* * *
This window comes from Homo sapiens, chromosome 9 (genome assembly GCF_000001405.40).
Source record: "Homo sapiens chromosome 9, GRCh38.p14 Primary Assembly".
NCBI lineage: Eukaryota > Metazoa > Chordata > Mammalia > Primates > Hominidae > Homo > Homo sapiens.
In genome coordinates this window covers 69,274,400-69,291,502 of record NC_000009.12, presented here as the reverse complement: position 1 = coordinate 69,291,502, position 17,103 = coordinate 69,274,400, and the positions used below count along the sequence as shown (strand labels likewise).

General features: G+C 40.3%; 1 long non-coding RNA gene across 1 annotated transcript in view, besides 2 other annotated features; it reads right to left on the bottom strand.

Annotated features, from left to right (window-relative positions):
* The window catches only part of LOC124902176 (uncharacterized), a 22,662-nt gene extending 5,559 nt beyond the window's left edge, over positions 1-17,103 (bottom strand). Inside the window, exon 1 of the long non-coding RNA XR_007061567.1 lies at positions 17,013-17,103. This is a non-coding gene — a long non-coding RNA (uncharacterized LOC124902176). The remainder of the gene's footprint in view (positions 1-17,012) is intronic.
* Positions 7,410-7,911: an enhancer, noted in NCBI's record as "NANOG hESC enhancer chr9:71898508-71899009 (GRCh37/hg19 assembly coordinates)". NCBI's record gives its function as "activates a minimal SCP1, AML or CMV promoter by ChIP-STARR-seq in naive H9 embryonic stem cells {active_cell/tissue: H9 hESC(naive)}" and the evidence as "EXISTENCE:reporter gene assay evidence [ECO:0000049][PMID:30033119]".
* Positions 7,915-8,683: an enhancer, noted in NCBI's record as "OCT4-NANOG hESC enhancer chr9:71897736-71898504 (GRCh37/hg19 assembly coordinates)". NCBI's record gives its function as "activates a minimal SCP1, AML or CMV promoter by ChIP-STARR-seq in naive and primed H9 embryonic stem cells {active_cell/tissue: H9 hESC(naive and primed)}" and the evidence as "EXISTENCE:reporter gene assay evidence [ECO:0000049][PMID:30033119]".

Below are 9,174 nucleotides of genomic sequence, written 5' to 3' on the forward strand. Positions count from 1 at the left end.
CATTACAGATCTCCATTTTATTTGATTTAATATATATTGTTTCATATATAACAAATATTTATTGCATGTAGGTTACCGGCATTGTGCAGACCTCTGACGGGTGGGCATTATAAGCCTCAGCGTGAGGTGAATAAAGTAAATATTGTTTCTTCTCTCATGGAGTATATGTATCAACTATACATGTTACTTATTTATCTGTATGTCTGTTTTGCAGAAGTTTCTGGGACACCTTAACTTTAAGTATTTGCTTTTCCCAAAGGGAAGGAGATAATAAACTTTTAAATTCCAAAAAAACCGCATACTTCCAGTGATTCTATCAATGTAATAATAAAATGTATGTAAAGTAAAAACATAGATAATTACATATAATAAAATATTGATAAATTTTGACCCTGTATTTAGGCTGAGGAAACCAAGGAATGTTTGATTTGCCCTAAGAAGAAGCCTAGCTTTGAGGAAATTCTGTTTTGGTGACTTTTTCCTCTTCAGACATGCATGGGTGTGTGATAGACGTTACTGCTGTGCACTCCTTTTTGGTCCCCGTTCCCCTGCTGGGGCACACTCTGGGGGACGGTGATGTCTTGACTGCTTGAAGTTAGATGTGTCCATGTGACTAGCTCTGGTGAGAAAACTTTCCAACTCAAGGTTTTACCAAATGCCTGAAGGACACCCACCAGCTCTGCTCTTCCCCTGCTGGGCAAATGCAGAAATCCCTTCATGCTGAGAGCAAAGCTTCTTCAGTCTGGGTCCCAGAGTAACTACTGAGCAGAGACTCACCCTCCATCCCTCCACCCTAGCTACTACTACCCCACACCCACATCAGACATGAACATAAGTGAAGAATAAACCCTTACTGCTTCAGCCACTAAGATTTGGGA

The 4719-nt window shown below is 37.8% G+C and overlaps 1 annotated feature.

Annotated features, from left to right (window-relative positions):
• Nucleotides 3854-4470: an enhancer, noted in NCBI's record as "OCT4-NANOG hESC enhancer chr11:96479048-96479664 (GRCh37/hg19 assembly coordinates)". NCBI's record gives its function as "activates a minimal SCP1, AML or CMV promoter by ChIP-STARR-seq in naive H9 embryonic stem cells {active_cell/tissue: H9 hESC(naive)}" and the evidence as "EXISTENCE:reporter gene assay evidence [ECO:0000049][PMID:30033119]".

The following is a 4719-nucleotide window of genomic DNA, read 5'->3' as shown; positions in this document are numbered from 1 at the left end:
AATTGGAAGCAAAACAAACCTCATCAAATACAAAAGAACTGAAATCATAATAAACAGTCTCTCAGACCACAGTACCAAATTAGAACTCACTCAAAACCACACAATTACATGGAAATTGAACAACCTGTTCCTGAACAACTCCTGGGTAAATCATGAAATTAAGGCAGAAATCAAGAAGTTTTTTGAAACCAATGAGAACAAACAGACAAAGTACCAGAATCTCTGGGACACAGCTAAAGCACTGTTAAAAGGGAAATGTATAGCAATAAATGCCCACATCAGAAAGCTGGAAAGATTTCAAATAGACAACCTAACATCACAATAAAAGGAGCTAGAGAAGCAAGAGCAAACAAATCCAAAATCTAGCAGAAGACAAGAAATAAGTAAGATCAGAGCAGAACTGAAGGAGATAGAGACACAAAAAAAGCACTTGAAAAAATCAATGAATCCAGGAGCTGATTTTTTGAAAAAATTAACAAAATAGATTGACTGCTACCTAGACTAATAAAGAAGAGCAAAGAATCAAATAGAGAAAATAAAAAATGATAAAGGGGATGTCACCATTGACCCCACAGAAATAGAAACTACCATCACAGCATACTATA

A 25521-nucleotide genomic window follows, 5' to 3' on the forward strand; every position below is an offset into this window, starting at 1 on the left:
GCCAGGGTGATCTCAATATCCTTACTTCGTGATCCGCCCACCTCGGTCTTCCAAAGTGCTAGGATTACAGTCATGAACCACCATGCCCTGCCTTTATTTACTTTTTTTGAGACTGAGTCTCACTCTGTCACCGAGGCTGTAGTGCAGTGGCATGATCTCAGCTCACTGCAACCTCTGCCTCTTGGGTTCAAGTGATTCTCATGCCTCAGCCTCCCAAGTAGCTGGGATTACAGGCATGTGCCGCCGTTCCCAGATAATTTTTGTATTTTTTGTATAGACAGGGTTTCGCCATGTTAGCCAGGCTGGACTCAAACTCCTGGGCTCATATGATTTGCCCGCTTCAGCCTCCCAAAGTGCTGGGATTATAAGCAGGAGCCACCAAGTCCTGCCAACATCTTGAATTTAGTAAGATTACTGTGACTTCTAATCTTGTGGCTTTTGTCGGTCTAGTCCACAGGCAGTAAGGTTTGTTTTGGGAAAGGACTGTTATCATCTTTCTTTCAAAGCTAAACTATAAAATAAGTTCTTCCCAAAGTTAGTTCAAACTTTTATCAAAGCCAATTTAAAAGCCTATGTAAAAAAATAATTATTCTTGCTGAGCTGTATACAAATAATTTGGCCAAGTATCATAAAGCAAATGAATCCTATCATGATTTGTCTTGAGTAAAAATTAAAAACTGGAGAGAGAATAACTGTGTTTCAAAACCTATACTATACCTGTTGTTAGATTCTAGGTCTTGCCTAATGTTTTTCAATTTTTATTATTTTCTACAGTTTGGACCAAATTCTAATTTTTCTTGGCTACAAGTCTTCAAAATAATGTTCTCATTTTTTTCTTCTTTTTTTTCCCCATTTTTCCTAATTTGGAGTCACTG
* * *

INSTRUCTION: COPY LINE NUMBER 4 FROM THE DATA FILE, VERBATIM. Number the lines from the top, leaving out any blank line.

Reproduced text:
In genome coordinates this window covers 69,274,400-69,291,502 of record NC_000009.12, presented here as the reverse complement: position 1 = coordinate 69,291,502, position 17,103 = coordinate 69,274,400, and the positions used below count along the sequence as shown (strand labels likewise).